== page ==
Neurotransmission and neuromodulation systems in the learning and memory network of Octopus vulgaris

Naama Stern-Mentch, Gabrielle Winters Bostwick, Michael Belenky, Leonid Moroz, Binyamin Hochner

Research output: Contribution to journalArticlepeer-review

3 Scopus citations

Abstract

The vertical lobe (VL) in the octopus brain plays an essential role in its sophisticated learning and memory. Early anatomical studies suggested that the VL is organized in a “fan-out fan-in” connectivity matrix comprising only three morphologically identified neuron types; input axons from the median superior frontal lobe (MSFL) innervating en passant millions of small amacrine interneurons (AMs), which converge sharply onto large VL output neurons (LNs). Recent physiological studies confirmed the feedforward excitatory connectivity; a glutamatergic synapse at the first MSFL-to-AM synaptic layer and a cholinergic AM-to-LNs synapse. MSFL-to-AMs synapses show a robust hippocampal-like activity-dependent long-term potentiation (LTP) of transmitter release. 5-HT, octopamine, dopamine and nitric oxide modulate short- and long-term VL synaptic plasticity. Here, we present a comprehensive histolabeling study to better characterize the neural elements in the VL. We generally confirmed glutamatergic MSFLs and cholinergic AMs. Intense labeling for NOS activity in the AMs neurites were in-line with the NO-dependent presynaptic LTP mechanism at the MSFL-to-AM synapse. New discoveries here reveal more heterogeneity of the VL neurons than previously thought. GABAergic AMs suggest a subpopulation of inhibitory interneurons in the first input layer. Clear γ-amino butyric acid labeling in the cell bodies of LNs supported an inhibitory VL output, yet the LNs co-expressed FMRFamide-like neuropeptides, suggesting an additional neuromodulatory role of the VL output. Furthermore, a group of LNs was glutamatergic. A new cluster of cells organized as a “deep nucleus” showed rich catecholaminergic labeling and may play a role in intrinsic neuromodulation. In-situ hybridization and immunolabeling allowed characterization and localization of a rich array of neuropeptides and neuromodulators, likely involved in reward/punishment signals. This analysis of the fast transmission system, together with the newly found cellular elements, help integrate behavioral, physiological, pharmacological and connectome findings into a more comprehensive understanding of an efficient learning and memory network.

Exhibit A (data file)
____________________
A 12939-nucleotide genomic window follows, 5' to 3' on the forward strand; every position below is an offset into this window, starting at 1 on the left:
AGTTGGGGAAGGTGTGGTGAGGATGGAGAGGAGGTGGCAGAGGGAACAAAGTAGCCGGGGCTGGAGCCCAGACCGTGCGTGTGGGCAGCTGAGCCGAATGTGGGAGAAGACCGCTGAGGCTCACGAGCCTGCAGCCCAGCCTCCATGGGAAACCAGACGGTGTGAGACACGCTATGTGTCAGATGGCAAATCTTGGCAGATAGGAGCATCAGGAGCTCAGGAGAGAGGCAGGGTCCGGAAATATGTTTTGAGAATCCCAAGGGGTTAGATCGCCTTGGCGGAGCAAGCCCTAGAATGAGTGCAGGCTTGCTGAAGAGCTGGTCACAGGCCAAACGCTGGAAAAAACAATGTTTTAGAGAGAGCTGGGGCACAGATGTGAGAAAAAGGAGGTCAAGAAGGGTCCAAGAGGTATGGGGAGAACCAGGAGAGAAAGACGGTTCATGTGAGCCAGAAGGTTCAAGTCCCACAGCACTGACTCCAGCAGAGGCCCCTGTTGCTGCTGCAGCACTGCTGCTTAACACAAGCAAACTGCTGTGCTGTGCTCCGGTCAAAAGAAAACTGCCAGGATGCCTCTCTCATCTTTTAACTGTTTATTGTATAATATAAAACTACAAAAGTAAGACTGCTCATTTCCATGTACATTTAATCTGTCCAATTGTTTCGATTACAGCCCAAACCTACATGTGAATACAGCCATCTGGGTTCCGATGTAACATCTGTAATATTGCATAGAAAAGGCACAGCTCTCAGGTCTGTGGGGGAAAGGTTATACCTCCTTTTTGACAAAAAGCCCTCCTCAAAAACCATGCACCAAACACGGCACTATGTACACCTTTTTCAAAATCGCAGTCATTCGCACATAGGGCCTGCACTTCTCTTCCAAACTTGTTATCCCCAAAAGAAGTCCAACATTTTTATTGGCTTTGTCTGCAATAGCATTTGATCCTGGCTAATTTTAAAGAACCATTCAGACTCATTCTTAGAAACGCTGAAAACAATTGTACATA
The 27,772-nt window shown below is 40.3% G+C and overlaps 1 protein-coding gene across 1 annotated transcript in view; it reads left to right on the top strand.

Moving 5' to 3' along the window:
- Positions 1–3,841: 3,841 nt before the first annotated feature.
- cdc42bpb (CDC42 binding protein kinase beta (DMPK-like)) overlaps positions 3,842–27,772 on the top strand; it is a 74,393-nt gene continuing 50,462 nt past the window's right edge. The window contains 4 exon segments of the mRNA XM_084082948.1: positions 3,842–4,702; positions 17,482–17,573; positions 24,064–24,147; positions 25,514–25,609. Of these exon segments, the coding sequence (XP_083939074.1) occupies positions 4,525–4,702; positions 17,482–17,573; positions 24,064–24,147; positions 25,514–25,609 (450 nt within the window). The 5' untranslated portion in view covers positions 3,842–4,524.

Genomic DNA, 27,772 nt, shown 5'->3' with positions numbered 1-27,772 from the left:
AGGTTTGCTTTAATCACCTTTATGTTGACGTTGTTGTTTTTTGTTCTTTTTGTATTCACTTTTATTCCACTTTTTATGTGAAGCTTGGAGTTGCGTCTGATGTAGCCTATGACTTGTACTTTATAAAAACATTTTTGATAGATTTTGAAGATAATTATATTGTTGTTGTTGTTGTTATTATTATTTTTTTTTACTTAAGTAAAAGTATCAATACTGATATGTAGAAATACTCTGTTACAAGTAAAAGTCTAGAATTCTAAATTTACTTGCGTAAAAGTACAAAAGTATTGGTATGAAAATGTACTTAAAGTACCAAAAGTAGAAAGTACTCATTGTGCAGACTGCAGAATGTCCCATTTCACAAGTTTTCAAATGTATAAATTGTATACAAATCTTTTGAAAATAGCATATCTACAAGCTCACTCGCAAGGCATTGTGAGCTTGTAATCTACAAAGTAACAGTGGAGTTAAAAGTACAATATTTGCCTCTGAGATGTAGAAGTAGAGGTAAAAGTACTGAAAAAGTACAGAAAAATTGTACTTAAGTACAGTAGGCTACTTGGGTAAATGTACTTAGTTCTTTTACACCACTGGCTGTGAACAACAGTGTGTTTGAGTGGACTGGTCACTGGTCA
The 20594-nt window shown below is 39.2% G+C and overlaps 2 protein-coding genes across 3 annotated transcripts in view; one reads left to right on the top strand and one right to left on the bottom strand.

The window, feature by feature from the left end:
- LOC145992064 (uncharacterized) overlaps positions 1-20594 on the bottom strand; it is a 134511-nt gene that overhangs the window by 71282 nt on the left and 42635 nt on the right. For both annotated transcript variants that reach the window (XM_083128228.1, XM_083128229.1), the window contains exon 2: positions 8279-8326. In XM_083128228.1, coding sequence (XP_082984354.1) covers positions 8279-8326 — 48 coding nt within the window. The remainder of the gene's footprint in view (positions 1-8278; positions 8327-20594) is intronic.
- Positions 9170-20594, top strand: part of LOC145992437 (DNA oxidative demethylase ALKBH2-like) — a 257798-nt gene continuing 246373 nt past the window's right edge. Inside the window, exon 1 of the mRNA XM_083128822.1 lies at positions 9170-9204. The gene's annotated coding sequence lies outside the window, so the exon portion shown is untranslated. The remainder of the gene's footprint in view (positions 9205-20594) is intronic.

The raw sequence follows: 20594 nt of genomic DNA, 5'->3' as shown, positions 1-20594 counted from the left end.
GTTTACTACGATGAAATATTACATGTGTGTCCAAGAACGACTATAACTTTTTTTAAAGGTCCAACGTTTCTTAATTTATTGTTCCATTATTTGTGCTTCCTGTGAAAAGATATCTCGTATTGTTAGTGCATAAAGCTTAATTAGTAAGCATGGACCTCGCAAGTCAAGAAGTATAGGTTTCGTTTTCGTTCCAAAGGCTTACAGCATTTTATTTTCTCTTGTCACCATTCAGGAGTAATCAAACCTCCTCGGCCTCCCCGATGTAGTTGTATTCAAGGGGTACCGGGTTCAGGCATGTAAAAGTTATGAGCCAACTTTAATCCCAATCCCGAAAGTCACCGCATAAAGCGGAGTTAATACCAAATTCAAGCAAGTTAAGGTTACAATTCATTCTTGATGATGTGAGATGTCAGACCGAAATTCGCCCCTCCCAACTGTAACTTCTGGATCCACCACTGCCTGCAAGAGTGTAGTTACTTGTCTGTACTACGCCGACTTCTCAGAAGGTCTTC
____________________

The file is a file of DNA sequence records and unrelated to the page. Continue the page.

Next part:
Original languageEnglish
Pages (from-to)557-584
Number of pages28
JournalJournal of Morphology
Volume283
Issue number5
DOIs
StatePublished - May 2022
Externally publishedYes

Bibliographical note

Publisher Copyright:
© 2022 The Authors. Journal of Morphology published by Wiley Periodicals LLC.

Keywords

  • GABA
  • LTP
  • acetylcholine
  • catecholamine
  • cephalopods
  • dopamine
  • evolution
  • glutamate
  • mollusks
  • neuromodulators
  • neuronal circuits
  • neuropeptides
  • neurotransmitters
  • nitric oxide
  • serotonin
  • synapse

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